As described above, conventional transcutaneous devices are believed to suffer from motion artifact associated with host movement when the host is using the device. For example, when a transcutaneous analyte sensor is inserted into the host, various movements on the sensor (for example, relative movement within and between the subcutaneous space, dermis, skin, and external portions of the sensor) create stresses on the device, which is known to produce artifacts on the sensor signal (e.g., non-constant noise). Accordingly, there are different design considerations (for example, stress considerations) on various sections of the sensor. For example, the in vivo portion of the sensor (e.g., the portion inserted through the host's skin and into the underlying tissue) can benefit in general from greater flexibility as it encounters greater mechanical stresses caused by movement of the tissue within the patient and relative movement between the in vivo and ex vivo portions of the sensor. On the other hand, the ex vivo portion of the sensor (the portion of the sensor that stays outside the body of the host) can benefit in general from a stiffer, more robust design to ensure structural integrity and/or reliable electrical connections. Additionally, in some embodiments wherein a needle is retracted over the ex vivo portion of the device, a stiffer design can minimize crimping of the sensor and/or ease in retraction of the needle from the sensor. Thus, by designing greater flexibility into the in vivo portion, the flexibility is believed to compensate for patient movement, and noise associated therewith. By designing greater stiffness into the ex vivo portion, column strength (for retraction of the needle over the sensor), electrical connections, and integrity can be enhanced. In some alternative embodiments, a stiffer distal end and/or a more flexible proximal end can be advantageous as described in U.S. Patent Publication No. US-2006-0015024-A1 and U.S. Patent Publication No. US-2006-0020187-A1, both of which are incorporated herein by reference in their entirety.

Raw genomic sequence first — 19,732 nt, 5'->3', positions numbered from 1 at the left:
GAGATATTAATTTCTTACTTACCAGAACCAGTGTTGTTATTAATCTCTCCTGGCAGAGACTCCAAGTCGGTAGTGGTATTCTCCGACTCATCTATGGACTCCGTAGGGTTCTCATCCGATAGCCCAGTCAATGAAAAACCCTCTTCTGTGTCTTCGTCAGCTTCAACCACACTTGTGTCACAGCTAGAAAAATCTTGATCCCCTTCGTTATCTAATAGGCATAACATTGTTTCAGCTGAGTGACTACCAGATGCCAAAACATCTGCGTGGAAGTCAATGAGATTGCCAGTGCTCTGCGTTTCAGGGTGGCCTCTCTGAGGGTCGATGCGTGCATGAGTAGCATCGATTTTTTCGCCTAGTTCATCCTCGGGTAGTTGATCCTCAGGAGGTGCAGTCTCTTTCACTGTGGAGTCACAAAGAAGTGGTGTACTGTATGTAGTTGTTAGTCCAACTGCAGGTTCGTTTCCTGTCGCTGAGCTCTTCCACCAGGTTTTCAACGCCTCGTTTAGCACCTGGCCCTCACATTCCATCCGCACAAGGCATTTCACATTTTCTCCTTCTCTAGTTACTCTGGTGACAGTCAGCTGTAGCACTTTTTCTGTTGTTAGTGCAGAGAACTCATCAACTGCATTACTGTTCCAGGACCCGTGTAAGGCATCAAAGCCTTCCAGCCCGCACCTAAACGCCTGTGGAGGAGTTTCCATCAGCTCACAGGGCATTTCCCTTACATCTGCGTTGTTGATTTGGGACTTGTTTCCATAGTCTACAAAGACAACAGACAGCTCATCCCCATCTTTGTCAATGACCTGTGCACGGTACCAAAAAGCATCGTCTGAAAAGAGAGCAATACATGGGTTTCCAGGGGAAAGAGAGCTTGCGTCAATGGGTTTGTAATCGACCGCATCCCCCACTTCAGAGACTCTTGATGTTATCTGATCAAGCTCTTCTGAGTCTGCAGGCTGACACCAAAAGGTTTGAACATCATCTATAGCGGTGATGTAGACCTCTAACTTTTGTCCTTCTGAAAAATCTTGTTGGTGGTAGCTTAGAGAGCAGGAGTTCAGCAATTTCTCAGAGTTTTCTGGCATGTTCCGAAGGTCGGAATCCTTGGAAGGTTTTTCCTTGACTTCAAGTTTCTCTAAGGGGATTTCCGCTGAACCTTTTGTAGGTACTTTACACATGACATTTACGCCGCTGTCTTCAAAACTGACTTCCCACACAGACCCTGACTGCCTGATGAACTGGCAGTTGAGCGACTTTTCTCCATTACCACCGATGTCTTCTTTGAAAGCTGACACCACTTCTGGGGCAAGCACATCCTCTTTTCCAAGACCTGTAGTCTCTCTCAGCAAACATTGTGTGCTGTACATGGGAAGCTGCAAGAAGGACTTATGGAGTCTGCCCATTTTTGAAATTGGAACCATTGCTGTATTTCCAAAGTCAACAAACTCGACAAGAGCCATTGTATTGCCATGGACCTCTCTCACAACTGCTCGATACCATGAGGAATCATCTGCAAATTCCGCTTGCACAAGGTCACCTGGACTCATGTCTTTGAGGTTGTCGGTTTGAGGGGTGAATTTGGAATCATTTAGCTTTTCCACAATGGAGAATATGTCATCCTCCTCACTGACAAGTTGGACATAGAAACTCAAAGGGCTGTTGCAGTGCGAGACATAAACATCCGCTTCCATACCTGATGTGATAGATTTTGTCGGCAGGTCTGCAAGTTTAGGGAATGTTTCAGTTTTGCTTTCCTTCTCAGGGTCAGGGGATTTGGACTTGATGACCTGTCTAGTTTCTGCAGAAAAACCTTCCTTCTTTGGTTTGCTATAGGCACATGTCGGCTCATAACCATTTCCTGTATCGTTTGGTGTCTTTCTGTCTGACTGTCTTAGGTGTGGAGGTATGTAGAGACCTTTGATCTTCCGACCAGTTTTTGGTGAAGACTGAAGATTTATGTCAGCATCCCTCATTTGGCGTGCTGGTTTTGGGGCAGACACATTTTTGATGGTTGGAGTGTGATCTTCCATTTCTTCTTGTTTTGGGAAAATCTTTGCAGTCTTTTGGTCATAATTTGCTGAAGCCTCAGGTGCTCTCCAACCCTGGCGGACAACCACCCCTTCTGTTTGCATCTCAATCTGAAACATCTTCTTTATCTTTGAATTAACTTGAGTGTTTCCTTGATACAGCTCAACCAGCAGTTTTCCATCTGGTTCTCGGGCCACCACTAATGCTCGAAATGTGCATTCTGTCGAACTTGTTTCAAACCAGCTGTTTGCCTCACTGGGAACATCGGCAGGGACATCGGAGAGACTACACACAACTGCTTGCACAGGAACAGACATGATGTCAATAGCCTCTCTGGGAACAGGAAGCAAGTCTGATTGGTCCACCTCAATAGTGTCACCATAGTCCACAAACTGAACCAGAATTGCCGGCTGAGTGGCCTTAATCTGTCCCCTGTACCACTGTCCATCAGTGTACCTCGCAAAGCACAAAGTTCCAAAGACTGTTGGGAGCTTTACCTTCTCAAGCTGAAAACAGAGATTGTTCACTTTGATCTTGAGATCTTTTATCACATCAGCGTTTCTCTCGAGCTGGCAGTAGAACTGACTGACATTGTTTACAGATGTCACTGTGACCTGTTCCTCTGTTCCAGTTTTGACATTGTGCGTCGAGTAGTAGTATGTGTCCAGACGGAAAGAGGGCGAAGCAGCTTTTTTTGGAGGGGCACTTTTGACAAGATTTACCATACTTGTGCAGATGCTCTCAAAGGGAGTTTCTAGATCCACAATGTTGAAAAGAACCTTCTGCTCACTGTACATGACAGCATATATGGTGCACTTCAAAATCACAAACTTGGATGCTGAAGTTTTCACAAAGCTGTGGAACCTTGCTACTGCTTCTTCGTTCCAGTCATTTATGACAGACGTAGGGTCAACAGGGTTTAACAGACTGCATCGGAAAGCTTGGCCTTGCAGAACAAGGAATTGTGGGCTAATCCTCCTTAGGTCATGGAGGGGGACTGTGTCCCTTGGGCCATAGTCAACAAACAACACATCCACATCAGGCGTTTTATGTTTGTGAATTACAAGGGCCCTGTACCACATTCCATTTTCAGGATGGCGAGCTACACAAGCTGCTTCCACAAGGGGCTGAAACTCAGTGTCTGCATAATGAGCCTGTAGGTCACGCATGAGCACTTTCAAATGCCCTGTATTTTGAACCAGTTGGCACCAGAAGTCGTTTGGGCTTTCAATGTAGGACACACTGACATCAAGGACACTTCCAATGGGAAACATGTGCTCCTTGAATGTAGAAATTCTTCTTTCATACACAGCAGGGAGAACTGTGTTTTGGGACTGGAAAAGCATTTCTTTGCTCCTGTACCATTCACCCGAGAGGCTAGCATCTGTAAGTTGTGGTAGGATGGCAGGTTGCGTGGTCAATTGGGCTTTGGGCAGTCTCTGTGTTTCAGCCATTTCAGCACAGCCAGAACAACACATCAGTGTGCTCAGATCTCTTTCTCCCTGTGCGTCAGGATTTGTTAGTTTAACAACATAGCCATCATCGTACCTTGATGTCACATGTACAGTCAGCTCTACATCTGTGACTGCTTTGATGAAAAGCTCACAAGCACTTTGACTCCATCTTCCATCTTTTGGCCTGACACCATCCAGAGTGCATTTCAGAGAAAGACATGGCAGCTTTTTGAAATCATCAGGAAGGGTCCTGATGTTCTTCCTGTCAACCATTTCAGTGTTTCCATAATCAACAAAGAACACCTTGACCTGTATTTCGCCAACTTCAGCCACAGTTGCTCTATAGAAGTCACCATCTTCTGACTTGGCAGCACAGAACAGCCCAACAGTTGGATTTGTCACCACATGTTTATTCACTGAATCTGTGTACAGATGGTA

The disclosed embodiments provide an in vivo portion of the sensor that is designed to be more flexible than an ex vivo portion of the sensor. The variable stiffness of the disclosed embodiments can be provided by variable pitch of any one or more helically wound wires of the device, variable cross-section of any one or more wires of the device, and/or variable hardening and/or softening of any one or more wires of the device, such as is described in more detail with reference to U.S. Patent Publication No. US-2006-0015024-A1 and U.S. Patent Publication No. US-2006-0020187-A1, both of which are incorporated herein by reference in their entireties.